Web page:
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Legionnaire’s disease is a form of pneumonia that can potentially take the life of those who suffer from it. It’s contracted through inhaling water droplets contain the contamination. Every man made water system has the potential to be a breeding ground for Legionella. The organism can colonise in both large and small systems so it’s vital risks are reduced where possible.

As a landlord, the law states you have legal responsibilities to ensure the health and safety of your tenants is upheld and no hazards can be found in the property, this, of course, includes the presence of Legionnaire’s.

What should Landlords do?

Landlords must take practical and appropriate measures in order to reduce the risk of exposure to Legionella bacteria to their tenants, though luckily this doesn’t require a time consuming or in-depth assessment. Due to the regular turnover and high usage of hot and cold water in residential dwellings, the risk of Legionella is typically low.

A quick and simple assessment is all that’s needed as evidence that there is no real risk, if this is the case then no further action is needed.

Who can assess the risk?

You do not need to carry a specific accreditation in order to carry out a Legionella risk assessment, though if you do not feel secure in the task, professionals can be hired. Current Health and Safety law does not require landlords currently are not required to carry a certificate of Legionella testing, though it is prudent to do so. Check your water systems periodically for Legionella risk, this can be done methodically when doing mandatory gas safety checks. Though tests are not mandatory, if a tenant was to contract Legionnaires disease in your property, you may be prosecuted under HSWA.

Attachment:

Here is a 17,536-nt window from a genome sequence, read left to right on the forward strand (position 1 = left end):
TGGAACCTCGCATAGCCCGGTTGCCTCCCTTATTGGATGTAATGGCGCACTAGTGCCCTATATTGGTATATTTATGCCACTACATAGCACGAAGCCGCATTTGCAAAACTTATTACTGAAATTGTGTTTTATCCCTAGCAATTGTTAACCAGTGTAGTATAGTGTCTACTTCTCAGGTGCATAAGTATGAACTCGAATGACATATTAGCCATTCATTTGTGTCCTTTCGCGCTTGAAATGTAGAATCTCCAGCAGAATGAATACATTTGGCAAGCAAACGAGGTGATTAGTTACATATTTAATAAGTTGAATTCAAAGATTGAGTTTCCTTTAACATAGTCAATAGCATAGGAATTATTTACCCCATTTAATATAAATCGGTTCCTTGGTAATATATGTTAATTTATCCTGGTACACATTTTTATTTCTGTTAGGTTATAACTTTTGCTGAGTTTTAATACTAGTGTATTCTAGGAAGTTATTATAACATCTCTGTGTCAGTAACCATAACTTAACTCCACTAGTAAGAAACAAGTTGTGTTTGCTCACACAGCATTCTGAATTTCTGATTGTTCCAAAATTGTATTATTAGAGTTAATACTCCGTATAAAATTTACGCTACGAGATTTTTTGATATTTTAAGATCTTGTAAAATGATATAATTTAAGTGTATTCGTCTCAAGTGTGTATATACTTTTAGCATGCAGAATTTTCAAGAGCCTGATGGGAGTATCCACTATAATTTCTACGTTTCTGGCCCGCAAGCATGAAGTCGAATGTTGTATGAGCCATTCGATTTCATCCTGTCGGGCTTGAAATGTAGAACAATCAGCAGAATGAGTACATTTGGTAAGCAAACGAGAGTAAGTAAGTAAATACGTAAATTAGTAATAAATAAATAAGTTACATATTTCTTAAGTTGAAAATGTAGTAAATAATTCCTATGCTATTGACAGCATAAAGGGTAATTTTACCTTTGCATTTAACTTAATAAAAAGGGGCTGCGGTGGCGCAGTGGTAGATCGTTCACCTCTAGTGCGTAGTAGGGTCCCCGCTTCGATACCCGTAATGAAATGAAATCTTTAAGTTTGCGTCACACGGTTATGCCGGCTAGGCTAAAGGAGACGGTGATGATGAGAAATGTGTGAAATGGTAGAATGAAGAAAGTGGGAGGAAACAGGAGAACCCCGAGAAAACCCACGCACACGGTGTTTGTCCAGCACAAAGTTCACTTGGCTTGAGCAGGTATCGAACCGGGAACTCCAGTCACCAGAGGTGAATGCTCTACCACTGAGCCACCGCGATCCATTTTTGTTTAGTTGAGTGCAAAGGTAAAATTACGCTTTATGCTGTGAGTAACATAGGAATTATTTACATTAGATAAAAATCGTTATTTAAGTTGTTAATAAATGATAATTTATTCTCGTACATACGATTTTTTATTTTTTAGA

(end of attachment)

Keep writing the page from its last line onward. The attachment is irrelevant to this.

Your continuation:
Minimise Risk

Prevention is better than cure so ensuring the risk remains low is an appropriate measure to undertake for landlords. Temperature control is the most reliable way to keep the risk of the Legionella bacteria at bay. Hot water must stay hot, and cold water must stay cold and flowing, do not allow it to stagnate.

Other helpful tips to reduce the risk of Legionella bacteria are:

  • Flush the system out before a new tenant takes up residence
  • Minimise debris entering the water system by ensuring tight fitting lids are on all cold water tanks.
  • Ensure hot water cylinders are temperature controlled, the water must be stored at 60 degrees Celsius
  • Remove any unused pipework.
  • Reduce the risk further by installing combi boilers and electric showers that eliminate the need for water storage.

What Tenants Need to Know

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Ensure your tenants know if there are any measures in place to control the water temperature, and ask these are not tampered with. Advise them to clean and disinfect showerheads regularly and to report instantly if there are any issues with the heating or hot water in order to action to be taken immediately.

When the property is left vacant, water can become stagnant and the risk of Legionella bacteria is increased. Typically, landlords should ensure the hot and cold water systems are used once a week to maintain the water flow. If the property is going to be vacant for an extended period of time, many landlords choose to drain to the system to reduce the risk completely.

For more information on Legionnaire’s Disease contact Cityscape Glasgow Estate Agency  or visit:

http://www.hse.gov.uk/pubns/indg458.pdf  

http://www.hse.gov.uk/pubns/priced/l8.pdf